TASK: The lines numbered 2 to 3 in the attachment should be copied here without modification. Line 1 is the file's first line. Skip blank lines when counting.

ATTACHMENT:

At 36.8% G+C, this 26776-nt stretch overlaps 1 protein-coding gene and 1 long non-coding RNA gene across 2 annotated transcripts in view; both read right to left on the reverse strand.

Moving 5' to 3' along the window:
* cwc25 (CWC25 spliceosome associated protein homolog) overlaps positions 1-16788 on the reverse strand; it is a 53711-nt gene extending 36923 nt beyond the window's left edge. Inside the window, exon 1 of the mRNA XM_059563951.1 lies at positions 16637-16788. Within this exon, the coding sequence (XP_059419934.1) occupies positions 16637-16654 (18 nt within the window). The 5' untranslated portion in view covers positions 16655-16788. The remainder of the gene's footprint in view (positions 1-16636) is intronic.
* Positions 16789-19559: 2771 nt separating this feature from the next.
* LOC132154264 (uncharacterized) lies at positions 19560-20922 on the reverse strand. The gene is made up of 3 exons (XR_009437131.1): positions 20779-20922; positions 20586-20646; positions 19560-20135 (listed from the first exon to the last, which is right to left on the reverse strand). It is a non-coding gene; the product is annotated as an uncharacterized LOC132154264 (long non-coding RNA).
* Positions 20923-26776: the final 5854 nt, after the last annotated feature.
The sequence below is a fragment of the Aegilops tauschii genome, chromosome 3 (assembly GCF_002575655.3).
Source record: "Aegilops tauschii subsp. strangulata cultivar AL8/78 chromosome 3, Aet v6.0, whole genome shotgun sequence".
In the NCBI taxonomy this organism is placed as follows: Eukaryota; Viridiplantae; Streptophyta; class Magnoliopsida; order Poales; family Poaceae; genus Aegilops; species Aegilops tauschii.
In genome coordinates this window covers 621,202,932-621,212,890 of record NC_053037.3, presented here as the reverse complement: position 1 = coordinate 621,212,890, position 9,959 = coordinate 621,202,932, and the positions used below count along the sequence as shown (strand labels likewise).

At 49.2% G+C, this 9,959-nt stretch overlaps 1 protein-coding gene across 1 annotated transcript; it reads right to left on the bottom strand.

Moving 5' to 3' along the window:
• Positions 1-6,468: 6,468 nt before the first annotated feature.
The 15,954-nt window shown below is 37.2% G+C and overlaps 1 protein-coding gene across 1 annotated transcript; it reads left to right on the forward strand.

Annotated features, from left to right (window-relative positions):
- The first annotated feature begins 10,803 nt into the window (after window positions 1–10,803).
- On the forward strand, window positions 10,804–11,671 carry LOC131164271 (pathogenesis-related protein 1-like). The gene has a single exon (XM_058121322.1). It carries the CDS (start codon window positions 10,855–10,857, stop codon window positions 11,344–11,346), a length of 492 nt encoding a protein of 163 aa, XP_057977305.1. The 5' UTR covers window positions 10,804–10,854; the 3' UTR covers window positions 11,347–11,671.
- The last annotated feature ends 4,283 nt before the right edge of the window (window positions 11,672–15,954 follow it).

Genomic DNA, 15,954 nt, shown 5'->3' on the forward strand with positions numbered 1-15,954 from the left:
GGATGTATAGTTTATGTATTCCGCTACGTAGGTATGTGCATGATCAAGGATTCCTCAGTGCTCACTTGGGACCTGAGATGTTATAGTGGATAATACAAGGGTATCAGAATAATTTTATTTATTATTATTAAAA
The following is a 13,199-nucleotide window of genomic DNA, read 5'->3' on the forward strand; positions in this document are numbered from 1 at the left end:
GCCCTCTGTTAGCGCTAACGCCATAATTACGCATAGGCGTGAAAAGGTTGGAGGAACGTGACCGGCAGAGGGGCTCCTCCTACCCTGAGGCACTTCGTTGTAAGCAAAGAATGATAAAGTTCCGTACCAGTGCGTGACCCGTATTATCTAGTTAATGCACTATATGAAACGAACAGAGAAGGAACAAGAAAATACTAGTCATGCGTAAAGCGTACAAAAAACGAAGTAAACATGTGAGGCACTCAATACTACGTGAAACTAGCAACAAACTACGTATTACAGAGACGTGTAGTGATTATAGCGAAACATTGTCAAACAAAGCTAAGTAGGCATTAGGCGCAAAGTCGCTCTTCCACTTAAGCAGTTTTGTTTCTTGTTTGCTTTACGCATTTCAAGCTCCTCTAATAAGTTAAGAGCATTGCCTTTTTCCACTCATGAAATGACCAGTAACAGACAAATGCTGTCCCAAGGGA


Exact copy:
Moving 5' to 3' along the window:
* cwc25 (CWC25 spliceosome associated protein homolog) overlaps positions 1-16788 on the reverse strand; it is a 53711-nt gene extending 36923 nt beyond the window's left edge. Inside the window, exon 1 of the mRNA XM_059563951.1 lies at positions 16637-16788. Within this exon, the coding sequence (XP_059419934.1) occupies positions 16637-16654 (18 nt within the window). The 5' untranslated portion in view covers positions 16655-16788. The remainder of the gene's footprint in view (positions 1-16636) is intronic.